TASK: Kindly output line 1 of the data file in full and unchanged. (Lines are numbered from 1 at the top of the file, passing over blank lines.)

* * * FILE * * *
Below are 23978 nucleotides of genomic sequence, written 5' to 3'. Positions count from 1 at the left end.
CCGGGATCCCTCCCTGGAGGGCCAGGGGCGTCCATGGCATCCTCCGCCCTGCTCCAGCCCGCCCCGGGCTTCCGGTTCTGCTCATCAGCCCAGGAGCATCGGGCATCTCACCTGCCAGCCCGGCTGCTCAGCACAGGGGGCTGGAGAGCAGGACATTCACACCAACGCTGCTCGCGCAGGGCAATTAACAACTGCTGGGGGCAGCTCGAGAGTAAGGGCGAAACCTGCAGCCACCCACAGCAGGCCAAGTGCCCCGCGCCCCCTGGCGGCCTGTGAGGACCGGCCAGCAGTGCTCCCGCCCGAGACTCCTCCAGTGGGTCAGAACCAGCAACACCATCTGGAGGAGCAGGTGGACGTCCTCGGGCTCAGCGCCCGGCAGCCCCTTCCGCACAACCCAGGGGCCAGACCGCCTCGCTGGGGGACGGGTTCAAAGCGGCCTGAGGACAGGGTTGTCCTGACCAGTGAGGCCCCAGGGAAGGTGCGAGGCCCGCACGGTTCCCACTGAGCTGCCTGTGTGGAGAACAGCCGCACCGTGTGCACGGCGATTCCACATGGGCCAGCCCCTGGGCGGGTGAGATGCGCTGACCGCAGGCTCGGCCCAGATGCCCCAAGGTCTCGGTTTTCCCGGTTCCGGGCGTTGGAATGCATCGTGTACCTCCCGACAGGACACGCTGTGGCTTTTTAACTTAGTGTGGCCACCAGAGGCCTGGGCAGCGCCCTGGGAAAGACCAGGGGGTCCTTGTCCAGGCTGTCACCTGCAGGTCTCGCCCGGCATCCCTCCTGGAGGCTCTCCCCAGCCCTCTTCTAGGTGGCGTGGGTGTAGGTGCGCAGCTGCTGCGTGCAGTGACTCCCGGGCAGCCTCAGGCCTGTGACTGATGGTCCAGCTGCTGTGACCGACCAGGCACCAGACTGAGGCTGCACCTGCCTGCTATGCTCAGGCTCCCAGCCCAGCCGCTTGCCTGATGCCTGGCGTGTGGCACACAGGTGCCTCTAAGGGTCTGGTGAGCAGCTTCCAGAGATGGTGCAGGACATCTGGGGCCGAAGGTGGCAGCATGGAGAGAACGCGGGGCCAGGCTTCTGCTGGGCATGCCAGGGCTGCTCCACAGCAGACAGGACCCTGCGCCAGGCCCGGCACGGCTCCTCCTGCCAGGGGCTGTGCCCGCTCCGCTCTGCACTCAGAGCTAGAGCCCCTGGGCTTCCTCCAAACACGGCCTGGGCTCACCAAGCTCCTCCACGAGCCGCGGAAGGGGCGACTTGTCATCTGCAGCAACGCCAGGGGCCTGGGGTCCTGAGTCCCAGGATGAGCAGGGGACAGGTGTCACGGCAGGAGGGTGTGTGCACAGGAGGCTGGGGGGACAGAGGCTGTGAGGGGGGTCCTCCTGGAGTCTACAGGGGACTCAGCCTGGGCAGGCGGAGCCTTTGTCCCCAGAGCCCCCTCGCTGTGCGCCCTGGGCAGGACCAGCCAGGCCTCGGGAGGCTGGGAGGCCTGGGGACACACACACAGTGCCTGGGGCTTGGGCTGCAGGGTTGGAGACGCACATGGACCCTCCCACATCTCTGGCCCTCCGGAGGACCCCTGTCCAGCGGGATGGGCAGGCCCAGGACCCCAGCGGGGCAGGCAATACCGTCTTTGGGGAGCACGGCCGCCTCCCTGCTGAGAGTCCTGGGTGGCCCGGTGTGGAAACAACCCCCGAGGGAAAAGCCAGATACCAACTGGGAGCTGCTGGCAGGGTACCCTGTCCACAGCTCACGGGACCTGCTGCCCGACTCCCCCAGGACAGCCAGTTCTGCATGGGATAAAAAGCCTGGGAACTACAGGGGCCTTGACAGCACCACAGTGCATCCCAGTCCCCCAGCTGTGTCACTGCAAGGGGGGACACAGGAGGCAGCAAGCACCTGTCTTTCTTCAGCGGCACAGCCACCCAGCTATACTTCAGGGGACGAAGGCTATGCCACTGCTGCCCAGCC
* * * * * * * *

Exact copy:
Below are 23978 nucleotides of genomic sequence, written 5' to 3'. Positions count from 1 at the left end.